As the first step, �Guwahati Smart City Development Agency Limited (GSCDAL)� was incorporated on May 11, 2016, under the Companies Act, 2013, with the Registrar of Companies, Shillong. This company limited by shares with an authorised capital of Rs 200 crore has the following registered office address � The Commissioner, GMC, Panbazar, Guwahati. Eight IAS and ACS officers of the State were appointed as the Directors with the Chief Secretary of the State being the Chairman of the Board of Directors.

It is clearly documented in the guidelines for implementation of the Smart City project that the States/urban local bodies shall ensure that (a) A dedicated and substantial revenue stream is made available to the Special Purpose Vehicle so as to make it self-sustainable and could evolve its own credit worthiness for raising additional resources from the market; and (b) Government contribution for the Smart City is used only to create infrastructure that has public benefit outcomes.

The execution of projects may be done through joint ventures, subsidiaries, public-private partnership (PPP), turnkey contracts, etc, suitably dovetailed with revenue streams.

The State and the ULBs (for Guwahati they are GMC and GMDA) will be the promoters of the SPV having 50:50 equity shareholdings. The private sector or financial institutions could be considered for taking equity stake in the SPV, provided the shareholding pattern of 50:50 of the State and the ULB is maintained and the State and the ULB together have the majority shareholding and control of the SPV.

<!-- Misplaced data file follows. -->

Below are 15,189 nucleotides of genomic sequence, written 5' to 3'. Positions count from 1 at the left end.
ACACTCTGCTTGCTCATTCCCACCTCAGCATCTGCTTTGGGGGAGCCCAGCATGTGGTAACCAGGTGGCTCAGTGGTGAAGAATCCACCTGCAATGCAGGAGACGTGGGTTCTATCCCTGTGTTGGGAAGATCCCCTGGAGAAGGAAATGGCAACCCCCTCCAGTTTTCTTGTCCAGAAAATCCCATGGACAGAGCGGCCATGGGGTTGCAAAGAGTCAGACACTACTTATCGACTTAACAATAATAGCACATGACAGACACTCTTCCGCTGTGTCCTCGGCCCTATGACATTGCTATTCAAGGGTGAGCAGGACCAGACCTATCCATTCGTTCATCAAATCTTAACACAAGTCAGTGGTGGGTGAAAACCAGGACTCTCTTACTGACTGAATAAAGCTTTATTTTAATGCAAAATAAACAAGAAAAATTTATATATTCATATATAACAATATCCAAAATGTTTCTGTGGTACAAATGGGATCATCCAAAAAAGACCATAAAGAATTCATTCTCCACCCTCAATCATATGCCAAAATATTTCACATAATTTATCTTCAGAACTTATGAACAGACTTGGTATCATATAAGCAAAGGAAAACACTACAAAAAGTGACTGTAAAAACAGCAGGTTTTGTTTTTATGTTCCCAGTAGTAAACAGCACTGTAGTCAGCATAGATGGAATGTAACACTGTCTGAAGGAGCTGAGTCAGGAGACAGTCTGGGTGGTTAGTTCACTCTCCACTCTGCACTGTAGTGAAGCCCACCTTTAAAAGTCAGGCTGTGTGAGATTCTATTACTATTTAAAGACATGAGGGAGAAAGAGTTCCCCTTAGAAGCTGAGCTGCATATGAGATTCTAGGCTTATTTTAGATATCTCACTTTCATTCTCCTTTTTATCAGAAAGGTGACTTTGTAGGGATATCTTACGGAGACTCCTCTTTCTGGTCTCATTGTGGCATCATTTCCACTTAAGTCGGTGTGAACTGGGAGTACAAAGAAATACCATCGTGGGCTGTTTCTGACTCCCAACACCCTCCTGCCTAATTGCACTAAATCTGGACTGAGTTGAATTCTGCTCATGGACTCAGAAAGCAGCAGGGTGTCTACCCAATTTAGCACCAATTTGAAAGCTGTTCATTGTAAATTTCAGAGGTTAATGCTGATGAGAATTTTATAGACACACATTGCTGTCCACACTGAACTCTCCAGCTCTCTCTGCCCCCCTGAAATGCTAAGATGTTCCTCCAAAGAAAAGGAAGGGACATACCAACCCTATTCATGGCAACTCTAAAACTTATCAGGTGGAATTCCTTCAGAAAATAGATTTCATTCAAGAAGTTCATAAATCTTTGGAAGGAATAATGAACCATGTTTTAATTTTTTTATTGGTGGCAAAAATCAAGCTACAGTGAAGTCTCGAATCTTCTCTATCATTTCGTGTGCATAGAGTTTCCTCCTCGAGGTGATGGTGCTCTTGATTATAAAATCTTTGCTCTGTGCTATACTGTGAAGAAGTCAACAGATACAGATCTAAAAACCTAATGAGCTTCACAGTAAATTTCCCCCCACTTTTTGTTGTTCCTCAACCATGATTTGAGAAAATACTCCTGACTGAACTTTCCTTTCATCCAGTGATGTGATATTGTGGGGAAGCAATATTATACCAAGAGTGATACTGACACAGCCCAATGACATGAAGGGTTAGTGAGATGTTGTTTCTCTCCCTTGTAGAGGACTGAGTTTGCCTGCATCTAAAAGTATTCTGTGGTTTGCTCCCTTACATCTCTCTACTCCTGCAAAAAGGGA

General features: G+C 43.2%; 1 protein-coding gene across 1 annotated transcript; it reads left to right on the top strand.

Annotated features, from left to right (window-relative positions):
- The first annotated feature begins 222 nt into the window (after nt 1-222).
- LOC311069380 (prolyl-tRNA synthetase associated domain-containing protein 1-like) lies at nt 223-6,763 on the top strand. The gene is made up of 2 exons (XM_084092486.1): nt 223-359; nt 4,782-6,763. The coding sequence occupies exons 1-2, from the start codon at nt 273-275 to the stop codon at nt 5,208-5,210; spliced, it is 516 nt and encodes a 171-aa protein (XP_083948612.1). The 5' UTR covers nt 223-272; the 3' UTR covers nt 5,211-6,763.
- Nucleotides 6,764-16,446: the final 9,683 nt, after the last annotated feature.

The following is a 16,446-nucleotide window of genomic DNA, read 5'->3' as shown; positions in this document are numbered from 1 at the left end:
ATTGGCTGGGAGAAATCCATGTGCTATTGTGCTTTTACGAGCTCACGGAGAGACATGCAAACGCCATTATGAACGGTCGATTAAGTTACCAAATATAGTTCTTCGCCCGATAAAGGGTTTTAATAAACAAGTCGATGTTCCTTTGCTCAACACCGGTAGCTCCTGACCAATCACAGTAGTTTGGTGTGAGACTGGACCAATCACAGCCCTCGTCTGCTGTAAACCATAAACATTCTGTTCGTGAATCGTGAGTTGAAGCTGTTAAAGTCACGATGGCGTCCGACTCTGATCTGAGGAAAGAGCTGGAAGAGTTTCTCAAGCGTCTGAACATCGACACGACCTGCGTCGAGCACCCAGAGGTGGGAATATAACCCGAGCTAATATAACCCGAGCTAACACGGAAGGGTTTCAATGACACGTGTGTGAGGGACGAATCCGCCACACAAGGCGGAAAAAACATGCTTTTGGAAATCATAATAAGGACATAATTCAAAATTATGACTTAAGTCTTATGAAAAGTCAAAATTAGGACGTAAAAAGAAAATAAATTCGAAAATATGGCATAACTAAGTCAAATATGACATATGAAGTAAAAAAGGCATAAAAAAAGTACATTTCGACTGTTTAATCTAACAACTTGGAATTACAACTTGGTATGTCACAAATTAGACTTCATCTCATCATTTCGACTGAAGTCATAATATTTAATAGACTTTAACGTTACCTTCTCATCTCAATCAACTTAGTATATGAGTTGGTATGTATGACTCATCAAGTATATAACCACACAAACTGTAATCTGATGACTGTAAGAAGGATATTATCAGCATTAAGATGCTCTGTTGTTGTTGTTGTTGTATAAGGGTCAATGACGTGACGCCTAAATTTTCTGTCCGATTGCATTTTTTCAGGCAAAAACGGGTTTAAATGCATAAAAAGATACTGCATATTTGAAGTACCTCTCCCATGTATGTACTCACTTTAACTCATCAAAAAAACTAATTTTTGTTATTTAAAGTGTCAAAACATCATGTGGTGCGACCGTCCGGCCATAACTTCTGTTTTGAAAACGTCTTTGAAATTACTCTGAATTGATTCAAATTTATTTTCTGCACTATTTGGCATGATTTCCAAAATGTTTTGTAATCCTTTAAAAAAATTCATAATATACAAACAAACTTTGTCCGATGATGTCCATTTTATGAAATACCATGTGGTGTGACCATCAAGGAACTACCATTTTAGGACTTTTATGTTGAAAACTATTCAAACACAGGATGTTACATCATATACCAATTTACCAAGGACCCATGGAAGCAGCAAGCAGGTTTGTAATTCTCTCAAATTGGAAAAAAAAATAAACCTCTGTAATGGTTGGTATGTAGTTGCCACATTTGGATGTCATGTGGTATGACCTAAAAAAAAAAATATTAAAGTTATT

The funds provided by the Government of India in the Smart Cities Mission to the SPV will be in the form of tied grant and kept in a separate Grant Fund. These funds will be utilised only for the purposes for which the grants have been given and subject to the conditions laid down by the Ministry of Urban Development.

It is required that the State Government and the ULB will determine the paid up capital requirements of the SPV commensurate with the size of the project, commercial financing required and the financing modalities. It is hoped necessary thought have been given by our administrators while finalising the Authorised Capital of Rs 200 crore of the Guwahati Smart City Development Agency Limited.

The Central funds and the matching contribution by the State/ULB will meet only a part of the project cost. The balance funds are expected to be mobilised from:

i) The State/ULBs� own resources from collection of user fees, beneficiary charges and impact fees, land monetisation, debt, loans, etc.;

ii) Additional resources transferred due to acceptance of the recommendations of the Fourteenth Finance Commission (FFC);

iii) Innovative finance mechanisms such as Municipal Bonds with credit rating of ULBs, Pooled Finance Mechanism, Tax Increment Financing (TIF);